Hysterectomy offers a definitive surgical approach to abnormal uterine bleeding; however, many individuals may seek alternatives to removal of their uterus. One such option is the Novasure® endometrial ablation. This quick, in-office procedure has been demonstrated to be “one of the most effective second-generation techniques in the treatment of chronic heavy menstrual bleeding” (Al-Inizi S 2017). The procedure removes the layer of the uterus, called endometrium, which causes heavy bleeding. It is critical to note that although the uterus remains intact, future fertility is contraindicated. The procedure is not for everyone, and is not without risks, so be sure to check with your personal physician to determine if endometrial ablation is right for you (note: endometrial ablation is not the same procedure as Laparoscopic ablation of endometriosis lesions).
If you suffer from heavy bleeding and your period is affecting your quality of life, physical health, or social and emotional well-being, talk to your doctor. You are not alone, and there are options – and you don’t have to suffer in silence. As Ms. Tyler says, "'it’s time for real talk about below the belt health.”
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Disclaimer: this material is not intended to offer or replace medical advice offered by your personal physicians or healthcare professionals. No information herein is to be considered as party to any doctor/patient relationship. Any reference to a person, organization, activity, product, brand, technology or service named or otherwise linked herein does not constitute or imply the affiliation with, endorsement by or recommendation of the Center for Endometriosis Care. Any and all material(s) presented herein are offered for informational purposes only. Novasure® is a registered trademark of Hologic, Inc., Marlborough, MA, USA. No financial relationship exists between the CEC and Hologic.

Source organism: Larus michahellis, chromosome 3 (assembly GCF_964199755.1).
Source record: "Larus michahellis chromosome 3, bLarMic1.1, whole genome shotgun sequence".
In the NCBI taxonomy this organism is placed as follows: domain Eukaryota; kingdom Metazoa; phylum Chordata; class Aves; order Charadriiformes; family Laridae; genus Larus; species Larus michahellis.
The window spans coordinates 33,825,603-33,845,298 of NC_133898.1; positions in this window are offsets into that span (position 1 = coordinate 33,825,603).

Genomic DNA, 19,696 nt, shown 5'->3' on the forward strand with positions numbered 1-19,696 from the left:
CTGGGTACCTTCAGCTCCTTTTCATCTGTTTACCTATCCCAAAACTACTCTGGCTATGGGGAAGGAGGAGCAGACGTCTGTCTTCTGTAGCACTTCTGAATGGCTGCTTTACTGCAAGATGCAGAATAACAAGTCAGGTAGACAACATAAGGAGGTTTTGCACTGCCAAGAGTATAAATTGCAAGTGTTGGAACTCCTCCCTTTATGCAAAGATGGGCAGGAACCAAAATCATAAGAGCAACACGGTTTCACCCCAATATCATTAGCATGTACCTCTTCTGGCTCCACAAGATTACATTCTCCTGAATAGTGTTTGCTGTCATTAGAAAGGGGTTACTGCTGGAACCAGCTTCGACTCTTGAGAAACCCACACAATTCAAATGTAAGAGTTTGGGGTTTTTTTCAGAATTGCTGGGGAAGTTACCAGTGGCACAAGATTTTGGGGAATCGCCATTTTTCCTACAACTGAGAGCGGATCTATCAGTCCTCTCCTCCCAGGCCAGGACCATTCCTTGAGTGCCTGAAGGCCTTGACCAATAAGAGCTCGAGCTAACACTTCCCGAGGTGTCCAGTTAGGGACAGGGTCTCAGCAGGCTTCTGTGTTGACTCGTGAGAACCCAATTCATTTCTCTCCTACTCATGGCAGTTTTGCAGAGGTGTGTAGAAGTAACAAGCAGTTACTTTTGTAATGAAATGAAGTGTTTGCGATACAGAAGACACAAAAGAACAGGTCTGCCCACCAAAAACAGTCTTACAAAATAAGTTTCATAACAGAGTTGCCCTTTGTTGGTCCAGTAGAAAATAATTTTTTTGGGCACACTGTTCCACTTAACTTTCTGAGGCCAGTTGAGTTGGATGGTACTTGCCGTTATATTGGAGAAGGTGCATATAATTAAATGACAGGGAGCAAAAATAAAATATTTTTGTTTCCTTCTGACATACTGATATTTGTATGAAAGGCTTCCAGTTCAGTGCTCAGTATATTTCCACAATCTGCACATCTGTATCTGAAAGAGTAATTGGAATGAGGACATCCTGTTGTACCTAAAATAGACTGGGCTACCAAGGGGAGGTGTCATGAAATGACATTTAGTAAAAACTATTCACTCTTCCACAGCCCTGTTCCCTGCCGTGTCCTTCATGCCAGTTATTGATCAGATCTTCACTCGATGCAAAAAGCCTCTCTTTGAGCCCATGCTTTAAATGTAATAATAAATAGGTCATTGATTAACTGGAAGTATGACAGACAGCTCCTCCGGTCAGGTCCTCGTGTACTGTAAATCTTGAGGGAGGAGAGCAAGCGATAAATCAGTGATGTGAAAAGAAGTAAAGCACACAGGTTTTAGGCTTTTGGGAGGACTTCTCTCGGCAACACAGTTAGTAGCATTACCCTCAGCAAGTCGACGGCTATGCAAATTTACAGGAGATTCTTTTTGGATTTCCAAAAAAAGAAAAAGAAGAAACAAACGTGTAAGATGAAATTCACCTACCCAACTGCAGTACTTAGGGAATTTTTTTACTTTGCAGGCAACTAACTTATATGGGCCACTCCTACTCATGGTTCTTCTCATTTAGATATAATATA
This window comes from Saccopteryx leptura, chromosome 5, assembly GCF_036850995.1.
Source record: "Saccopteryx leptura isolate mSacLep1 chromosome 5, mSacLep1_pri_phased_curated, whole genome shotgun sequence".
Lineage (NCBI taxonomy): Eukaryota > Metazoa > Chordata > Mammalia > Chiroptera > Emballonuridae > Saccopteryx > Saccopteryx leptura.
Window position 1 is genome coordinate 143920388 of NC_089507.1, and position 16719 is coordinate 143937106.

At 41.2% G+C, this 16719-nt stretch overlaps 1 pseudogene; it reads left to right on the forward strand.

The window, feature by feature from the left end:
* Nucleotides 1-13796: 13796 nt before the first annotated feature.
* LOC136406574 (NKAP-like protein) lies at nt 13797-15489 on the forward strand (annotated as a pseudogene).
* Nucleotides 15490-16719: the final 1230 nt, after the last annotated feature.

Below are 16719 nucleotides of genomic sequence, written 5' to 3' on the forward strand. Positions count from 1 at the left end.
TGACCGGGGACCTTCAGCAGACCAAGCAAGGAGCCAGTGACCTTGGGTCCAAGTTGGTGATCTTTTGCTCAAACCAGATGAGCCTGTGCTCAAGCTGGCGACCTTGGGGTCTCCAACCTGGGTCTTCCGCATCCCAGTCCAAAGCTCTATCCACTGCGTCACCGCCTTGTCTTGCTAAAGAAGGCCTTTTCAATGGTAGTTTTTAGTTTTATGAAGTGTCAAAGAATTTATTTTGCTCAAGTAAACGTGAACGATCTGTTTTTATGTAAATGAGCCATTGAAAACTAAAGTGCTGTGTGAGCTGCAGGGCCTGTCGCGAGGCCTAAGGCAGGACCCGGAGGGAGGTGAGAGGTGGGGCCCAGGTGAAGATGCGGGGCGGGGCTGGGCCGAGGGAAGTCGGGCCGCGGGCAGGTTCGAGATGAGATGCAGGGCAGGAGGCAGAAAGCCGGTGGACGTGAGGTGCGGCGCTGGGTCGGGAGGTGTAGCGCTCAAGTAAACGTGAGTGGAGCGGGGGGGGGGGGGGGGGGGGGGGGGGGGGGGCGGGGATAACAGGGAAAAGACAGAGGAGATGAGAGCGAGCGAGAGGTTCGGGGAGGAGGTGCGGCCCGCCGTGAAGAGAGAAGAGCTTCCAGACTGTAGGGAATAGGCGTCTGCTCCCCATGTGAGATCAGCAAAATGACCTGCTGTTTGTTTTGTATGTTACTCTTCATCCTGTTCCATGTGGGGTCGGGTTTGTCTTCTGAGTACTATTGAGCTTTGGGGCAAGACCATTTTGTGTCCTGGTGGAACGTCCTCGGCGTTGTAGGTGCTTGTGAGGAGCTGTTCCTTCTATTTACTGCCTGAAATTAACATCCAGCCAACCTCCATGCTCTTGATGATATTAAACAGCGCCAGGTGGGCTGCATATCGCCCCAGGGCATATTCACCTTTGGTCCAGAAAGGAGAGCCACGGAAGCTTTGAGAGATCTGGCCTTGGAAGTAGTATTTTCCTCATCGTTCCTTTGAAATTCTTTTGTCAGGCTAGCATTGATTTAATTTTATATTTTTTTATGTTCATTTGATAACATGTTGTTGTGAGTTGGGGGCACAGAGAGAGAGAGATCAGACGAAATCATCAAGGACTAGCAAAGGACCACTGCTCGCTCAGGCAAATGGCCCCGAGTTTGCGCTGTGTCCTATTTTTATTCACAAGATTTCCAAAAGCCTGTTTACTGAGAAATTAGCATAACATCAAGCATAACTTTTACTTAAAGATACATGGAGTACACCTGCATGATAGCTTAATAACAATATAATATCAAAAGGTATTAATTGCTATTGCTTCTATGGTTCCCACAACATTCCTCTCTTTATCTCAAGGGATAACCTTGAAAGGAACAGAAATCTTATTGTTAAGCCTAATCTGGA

Al-Inizi S. NovaSure radiofrequency endometrial ablation for the management of acute abnormal uterine bleeding. Int J Gynaecol Obstet. 2017 Nov;139(2):247-248.
American College of Obstetricians and Gynecologists. Management of acute abnormal uterine bleeding in non -pregnant reproductive-aged women. The. Committee opinion. Number 557, 2013 (Reaffirmed 2015).
Apgar BS, Kaufman AH, George-Nwogu U, Kittendorf A. Am Fam Physician. 2007 Jun 15;75(12):1813-1819. Web: https://www.aafp.org/afp/2007/0615/p1813.html. Accessed April 27, 2018.
Brennan A, Hickey M. Abnormal uterine bleeding: managing endometrial dysfunction and leiomyomas. Med J Aust. 2018 Feb 5;208(2):90-95.
Elmaoğulları S, Aycan Z. Abnormal Uterine Bleeding In Adolescents. J Clin Res Pediatr Endocrinol. 2018 Feb 28.
Kaunitz AM. Management of abnormal uterine bleeding (June 7, 2017). Web: https://www.uptodate.com/contents/management-of-abnormal-uterine-bleeding. Accessed April 27, 2018.
National Center for Biotechnology Information (NCBI), U.S. National Library of Medicine. Heavy periods: Overview. May 4, 2017. Web: https://www.ncbi.nlm.nih.gov/pubmedhealth/PMH0072478.
Smith, L. What causes heavy menstrual bleeding? (February 1, 2017). Web: https://www.medicalnewstoday.com/articles/295202.php. Accessed April 27, 2018.
Sriprasert I, Pakrashi T, Kimble T, Archer DF. Heavy menstrual bleeding diagnosis and medical management. Contraception and Reproductive Medicine. 2017;2:20.